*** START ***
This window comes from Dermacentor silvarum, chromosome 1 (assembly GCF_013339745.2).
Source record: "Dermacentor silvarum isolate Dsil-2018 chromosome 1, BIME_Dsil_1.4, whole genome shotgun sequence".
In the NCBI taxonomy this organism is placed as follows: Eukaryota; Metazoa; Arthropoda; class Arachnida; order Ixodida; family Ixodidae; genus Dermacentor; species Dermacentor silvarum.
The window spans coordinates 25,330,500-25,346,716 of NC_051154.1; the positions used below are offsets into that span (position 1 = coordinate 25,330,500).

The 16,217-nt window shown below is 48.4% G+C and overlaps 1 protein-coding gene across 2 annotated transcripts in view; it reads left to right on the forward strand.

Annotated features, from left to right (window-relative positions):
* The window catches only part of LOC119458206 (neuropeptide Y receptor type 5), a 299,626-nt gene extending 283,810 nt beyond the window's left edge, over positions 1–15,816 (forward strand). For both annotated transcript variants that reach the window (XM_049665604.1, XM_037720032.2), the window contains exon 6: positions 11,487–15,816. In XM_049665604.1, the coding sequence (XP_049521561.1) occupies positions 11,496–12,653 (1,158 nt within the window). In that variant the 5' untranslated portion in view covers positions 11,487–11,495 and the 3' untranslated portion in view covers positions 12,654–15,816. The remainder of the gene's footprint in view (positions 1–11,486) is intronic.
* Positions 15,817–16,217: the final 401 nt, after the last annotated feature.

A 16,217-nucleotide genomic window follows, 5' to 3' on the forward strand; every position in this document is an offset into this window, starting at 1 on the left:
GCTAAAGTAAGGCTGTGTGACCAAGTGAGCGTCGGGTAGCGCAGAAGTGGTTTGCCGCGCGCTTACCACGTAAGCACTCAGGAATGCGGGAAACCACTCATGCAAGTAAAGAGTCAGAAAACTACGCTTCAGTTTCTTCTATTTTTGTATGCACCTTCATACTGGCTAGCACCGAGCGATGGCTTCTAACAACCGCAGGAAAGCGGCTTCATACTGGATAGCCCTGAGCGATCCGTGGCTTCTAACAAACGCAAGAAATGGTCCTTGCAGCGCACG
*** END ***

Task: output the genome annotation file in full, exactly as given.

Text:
This window comes from Dermacentor silvarum, chromosome 1 (assembly GCF_013339745.2).
Source record: "Dermacentor silvarum isolate Dsil-2018 chromosome 1, BIME_Dsil_1.4, whole genome shotgun sequence".
In the NCBI taxonomy this organism is placed as follows: Eukaryota; Metazoa; Arthropoda; class Arachnida; order Ixodida; family Ixodidae; genus Dermacentor; species Dermacentor silvarum.
The window spans coordinates 25,330,500-25,346,716 of NC_051154.1; the positions used below are offsets into that span (position 1 = coordinate 25,330,500).

The 16,217-nt window shown below is 48.4% G+C and overlaps 1 protein-coding gene across 2 annotated transcripts in view; it reads left to right on the forward strand.

Annotated features, from left to right (window-relative positions):
* The window catches only part of LOC119458206 (neuropeptide Y receptor type 5), a 299,626-nt gene extending 283,810 nt beyond the window's left edge, over positions 1–15,816 (forward strand). For both annotated transcript variants that reach the window (XM_049665604.1, XM_037720032.2), the window contains exon 6: positions 11,487–15,816. In XM_049665604.1, the coding sequence (XP_049521561.1) occupies positions 11,496–12,653 (1,158 nt within the window). In that variant the 5' untranslated portion in view covers positions 11,487–11,495 and the 3' untranslated portion in view covers positions 12,654–15,816. The remainder of the gene's footprint in view (positions 1–11,486) is intronic.
* Positions 15,817–16,217: the final 401 nt, after the last annotated feature.

A 16,217-nucleotide genomic window follows, 5' to 3' on the forward strand; every position in this document is an offset into this window, starting at 1 on the left:
GCTAAAGTAAGGCTGTGTGACCAAGTGAGCGTCGGGTAGCGCAGAAGTGGTTTGCCGCGCGCTTACCACGTAAGCACTCAGGAATGCGGGAAACCACTCATGCAAGTAAAGAGTCAGAAAACTACGCTTCAGTTTCTTCTATTTTTGTATGCACCTTCATACTGGCTAGCACCGAGCGATGGCTTCTAACAACCGCAGGAAAGCGGCTTCATACTGGATAGCCCTGAGCGATCCGTGGCTTCTAACAAACGCAAGAAATGGTCCTTGCAGCGCACG